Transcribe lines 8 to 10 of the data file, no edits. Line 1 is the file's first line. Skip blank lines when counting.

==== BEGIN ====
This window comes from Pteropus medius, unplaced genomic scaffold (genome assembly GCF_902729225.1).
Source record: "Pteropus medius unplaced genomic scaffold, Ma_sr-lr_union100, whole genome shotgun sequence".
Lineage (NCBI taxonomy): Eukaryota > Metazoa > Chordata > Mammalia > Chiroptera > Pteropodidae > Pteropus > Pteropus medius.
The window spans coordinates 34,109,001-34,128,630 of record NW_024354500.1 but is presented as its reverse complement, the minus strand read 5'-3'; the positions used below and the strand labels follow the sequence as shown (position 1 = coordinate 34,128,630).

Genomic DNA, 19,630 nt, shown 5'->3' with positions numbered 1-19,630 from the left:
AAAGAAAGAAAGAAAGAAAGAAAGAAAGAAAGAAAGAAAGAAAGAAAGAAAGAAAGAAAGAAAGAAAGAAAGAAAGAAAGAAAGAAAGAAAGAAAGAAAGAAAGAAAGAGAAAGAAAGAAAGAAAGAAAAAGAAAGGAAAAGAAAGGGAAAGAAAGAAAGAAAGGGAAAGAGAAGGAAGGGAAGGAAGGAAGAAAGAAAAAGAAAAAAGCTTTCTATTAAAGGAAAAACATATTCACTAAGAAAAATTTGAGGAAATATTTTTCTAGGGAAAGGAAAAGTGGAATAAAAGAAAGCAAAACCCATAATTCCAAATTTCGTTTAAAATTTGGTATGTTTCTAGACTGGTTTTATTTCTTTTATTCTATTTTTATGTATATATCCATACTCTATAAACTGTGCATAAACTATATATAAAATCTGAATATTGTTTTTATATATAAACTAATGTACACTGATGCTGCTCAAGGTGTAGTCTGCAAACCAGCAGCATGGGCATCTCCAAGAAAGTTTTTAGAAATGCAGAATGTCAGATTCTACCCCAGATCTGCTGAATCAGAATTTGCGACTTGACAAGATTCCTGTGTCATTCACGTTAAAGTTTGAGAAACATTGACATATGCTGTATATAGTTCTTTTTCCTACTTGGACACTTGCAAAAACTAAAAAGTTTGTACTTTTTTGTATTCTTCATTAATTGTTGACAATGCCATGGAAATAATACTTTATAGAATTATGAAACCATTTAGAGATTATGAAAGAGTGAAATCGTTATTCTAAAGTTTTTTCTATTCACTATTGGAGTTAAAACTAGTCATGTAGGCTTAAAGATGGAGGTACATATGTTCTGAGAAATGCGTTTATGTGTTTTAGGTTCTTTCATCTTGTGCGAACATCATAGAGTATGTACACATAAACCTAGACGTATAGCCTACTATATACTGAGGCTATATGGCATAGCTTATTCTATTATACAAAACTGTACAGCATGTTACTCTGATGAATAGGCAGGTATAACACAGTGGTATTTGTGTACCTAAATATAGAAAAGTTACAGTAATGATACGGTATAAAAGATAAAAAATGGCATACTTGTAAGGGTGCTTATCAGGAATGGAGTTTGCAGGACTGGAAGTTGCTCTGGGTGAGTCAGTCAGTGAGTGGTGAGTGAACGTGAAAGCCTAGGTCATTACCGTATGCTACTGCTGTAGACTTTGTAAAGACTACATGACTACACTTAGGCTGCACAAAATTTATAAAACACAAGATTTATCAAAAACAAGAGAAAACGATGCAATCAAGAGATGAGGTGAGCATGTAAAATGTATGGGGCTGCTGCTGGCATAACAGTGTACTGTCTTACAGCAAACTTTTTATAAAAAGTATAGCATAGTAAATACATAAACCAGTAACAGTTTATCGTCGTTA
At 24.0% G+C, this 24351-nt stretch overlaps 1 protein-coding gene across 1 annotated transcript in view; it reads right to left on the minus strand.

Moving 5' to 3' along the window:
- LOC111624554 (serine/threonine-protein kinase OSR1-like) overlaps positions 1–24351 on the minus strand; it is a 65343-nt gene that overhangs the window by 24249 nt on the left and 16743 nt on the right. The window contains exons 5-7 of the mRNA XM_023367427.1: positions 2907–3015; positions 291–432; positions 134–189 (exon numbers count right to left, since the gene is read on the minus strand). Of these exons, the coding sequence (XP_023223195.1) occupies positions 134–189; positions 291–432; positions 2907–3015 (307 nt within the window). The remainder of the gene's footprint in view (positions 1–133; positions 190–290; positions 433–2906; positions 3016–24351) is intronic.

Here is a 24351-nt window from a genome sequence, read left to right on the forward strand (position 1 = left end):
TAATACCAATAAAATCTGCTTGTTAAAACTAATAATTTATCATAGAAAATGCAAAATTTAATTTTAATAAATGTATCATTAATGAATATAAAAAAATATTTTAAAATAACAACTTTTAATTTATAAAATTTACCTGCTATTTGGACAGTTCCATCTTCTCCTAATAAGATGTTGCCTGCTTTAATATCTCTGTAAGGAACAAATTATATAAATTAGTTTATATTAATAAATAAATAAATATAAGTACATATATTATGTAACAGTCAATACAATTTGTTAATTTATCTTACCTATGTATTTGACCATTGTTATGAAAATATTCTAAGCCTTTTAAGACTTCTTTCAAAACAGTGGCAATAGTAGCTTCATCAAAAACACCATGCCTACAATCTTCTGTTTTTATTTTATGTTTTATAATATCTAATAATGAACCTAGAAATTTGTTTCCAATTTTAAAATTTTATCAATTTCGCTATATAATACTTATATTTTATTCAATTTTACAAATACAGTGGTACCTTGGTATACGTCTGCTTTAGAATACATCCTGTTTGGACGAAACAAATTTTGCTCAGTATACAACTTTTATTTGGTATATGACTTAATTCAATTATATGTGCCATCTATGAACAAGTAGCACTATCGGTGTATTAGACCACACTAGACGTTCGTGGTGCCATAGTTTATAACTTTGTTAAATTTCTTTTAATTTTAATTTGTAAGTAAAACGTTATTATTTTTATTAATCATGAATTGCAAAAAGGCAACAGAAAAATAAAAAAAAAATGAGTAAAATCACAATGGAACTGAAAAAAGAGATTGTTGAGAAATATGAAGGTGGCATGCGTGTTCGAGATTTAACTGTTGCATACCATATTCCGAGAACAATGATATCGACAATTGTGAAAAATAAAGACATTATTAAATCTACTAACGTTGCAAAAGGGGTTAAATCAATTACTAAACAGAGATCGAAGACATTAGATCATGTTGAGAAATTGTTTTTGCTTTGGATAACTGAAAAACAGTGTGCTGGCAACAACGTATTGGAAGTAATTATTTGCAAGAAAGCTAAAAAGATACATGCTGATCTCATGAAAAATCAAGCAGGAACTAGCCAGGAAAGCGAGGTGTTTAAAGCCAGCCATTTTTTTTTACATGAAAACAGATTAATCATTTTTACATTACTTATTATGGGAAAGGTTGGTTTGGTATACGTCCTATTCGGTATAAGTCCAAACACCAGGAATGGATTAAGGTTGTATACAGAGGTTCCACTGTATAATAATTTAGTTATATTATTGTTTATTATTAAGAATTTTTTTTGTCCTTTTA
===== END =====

Moving 5' to 3' along the window:
- LOC111624554 (serine/threonine-protein kinase OSR1-like) overlaps positions 1–24351 on the minus strand; it is a 65343-nt gene that overhangs the window by 24249 nt on the left and 16743 nt on the right. The window contains exons 5-7 of the mRNA XM_023367427.1: positions 2907–3015; positions 291–432; positions 134–189 (exon numbers count right to left, since the gene is read on the minus strand). Of these exons, the coding sequence (XP_023223195.1) occupies positions 134–189; positions 291–432; positions 2907–3015 (307 nt within the window). The remainder of the gene's footprint in view (positions 1–133; positions 190–290; positions 433–2906; positions 3016–24351) is intronic.

Here is a 24351-nt window from a genome sequence, read left to right on the forward strand (position 1 = left end):